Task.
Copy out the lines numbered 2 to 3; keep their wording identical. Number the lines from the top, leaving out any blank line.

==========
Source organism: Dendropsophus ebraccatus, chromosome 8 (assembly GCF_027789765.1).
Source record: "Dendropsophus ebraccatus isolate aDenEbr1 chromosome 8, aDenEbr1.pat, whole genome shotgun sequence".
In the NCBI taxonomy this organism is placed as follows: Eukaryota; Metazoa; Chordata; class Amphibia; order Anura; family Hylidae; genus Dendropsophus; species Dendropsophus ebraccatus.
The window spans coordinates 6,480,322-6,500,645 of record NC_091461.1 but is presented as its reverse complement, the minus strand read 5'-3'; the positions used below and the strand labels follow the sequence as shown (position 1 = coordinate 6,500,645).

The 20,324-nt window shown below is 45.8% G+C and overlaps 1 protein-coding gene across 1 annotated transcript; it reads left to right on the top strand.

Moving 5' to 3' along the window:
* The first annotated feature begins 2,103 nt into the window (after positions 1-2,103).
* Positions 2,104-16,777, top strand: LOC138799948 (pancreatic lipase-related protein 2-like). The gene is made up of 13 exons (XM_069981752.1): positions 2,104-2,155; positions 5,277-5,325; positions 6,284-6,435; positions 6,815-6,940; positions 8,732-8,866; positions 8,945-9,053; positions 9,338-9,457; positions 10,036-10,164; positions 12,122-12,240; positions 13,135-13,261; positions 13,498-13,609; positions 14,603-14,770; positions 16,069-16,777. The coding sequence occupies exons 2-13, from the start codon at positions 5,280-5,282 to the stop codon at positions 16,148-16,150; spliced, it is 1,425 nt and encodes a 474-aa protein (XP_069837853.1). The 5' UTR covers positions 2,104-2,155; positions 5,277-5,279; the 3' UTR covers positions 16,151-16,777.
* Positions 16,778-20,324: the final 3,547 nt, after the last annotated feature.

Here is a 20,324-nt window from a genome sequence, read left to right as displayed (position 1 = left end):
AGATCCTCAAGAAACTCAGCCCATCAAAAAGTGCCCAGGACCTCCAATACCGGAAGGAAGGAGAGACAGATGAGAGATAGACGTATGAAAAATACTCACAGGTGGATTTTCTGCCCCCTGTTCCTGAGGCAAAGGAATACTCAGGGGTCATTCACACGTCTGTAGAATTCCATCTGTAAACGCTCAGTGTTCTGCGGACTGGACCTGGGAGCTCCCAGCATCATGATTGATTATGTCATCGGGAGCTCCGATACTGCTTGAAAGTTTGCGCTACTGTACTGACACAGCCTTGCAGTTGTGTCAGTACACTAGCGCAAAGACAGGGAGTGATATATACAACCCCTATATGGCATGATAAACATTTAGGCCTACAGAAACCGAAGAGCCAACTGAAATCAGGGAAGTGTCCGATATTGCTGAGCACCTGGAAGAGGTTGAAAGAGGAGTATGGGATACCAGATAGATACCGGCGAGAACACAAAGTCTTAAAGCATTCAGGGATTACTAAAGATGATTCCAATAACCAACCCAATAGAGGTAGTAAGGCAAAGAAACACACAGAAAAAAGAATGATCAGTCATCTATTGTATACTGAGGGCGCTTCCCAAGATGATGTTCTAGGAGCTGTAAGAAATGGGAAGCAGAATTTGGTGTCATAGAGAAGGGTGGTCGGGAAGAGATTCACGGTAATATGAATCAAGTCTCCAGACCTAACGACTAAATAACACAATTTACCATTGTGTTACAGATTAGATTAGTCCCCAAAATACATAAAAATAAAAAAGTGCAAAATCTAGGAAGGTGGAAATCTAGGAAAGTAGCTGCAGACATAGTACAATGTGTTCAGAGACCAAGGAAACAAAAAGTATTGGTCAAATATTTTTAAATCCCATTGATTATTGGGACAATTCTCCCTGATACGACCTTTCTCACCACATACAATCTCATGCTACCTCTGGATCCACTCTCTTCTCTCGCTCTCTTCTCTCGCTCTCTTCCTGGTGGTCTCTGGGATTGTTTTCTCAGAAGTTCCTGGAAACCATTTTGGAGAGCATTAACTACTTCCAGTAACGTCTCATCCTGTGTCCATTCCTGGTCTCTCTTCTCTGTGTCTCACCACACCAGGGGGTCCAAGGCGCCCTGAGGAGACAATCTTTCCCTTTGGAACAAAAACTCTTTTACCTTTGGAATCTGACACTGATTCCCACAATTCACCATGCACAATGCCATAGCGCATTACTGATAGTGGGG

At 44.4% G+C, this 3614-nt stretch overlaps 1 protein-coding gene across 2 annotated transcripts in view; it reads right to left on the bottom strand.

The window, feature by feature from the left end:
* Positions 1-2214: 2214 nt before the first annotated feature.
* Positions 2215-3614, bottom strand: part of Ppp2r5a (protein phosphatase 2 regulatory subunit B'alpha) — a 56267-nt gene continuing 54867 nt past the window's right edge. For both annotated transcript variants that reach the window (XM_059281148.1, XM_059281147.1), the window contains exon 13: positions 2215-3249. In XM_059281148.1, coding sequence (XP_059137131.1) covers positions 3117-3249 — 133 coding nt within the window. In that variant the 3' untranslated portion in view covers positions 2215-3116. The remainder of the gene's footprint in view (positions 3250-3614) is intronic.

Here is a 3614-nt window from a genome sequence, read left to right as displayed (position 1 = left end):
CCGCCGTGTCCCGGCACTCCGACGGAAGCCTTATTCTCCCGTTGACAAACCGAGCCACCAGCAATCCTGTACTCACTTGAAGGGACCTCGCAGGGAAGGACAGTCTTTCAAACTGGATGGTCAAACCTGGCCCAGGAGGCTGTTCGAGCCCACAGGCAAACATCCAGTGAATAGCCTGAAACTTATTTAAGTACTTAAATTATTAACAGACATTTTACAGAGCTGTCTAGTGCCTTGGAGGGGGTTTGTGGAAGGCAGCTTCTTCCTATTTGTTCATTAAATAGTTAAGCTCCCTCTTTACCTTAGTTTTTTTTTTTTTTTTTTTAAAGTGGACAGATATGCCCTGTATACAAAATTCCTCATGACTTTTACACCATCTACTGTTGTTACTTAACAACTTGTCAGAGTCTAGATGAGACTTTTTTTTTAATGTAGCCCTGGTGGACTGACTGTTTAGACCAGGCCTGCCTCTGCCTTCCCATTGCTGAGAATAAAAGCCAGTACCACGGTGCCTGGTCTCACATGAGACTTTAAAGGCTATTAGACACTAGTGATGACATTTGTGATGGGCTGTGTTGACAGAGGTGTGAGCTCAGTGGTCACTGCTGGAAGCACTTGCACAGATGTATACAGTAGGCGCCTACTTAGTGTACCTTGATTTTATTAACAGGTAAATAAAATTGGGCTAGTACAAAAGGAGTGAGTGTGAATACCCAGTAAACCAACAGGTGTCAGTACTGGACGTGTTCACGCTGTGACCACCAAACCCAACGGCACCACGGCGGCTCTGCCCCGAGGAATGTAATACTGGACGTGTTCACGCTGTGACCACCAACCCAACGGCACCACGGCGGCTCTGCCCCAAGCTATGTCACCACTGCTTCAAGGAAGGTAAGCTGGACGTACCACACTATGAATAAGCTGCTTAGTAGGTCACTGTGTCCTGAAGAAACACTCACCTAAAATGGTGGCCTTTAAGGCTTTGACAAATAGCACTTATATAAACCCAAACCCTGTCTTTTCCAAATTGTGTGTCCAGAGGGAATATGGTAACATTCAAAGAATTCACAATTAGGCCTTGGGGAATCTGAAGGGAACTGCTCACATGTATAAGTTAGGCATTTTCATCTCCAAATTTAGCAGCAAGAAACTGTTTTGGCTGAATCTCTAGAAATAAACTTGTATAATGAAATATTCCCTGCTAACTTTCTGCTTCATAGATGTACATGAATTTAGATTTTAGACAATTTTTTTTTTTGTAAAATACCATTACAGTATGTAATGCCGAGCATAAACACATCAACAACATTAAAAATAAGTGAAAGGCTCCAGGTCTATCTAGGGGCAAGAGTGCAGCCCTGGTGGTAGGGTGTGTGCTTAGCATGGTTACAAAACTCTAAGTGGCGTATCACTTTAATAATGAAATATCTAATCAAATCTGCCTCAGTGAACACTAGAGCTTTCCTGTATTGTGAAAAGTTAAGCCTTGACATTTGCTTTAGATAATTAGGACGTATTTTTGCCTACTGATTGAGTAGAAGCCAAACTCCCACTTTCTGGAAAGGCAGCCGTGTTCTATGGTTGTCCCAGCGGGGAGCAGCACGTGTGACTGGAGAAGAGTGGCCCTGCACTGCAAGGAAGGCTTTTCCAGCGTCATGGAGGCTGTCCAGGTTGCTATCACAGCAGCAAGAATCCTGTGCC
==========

Source record: "Dendropsophus ebraccatus isolate aDenEbr1 chromosome 8, aDenEbr1.pat, whole genome shotgun sequence".
In the NCBI taxonomy this organism is placed as follows: Eukaryota; Metazoa; Chordata; class Amphibia; order Anura; family Hylidae; genus Dendropsophus; species Dendropsophus ebraccatus.